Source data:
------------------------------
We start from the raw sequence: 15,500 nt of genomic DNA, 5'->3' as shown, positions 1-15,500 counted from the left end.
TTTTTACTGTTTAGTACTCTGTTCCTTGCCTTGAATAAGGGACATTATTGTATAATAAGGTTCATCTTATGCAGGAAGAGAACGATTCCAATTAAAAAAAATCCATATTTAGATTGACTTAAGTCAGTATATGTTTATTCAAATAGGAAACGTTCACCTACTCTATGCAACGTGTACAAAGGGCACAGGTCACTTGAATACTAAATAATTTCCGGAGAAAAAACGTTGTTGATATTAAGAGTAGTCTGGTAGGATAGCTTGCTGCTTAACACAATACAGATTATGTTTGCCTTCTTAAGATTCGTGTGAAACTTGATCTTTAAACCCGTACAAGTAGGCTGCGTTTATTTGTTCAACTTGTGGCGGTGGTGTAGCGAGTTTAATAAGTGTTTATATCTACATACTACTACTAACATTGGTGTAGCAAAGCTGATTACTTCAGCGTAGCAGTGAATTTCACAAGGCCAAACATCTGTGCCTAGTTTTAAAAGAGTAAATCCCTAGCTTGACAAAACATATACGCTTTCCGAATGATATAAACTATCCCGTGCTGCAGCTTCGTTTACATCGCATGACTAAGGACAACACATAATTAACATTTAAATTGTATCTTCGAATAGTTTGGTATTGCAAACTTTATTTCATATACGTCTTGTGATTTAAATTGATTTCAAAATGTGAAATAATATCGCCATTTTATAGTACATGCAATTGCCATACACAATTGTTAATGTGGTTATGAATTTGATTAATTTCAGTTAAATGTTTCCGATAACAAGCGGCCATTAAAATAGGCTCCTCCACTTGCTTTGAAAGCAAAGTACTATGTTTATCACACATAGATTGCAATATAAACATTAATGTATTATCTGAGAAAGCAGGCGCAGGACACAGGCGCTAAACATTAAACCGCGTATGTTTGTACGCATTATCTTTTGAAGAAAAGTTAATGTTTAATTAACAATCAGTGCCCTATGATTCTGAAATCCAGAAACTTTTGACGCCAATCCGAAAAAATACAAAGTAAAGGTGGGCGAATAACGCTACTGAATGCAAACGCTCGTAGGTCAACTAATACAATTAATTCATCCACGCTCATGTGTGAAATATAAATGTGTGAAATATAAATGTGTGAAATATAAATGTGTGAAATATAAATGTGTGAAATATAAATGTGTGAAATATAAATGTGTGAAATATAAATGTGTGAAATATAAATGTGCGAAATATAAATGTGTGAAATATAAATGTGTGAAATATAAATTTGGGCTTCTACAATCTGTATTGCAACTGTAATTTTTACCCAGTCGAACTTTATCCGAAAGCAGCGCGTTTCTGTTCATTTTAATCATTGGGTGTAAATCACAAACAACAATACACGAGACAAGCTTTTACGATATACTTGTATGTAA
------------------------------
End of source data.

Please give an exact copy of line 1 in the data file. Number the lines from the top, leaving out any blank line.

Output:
We start from the raw sequence: 15,500 nt of genomic DNA, 5'->3' as shown, positions 1-15,500 counted from the left end.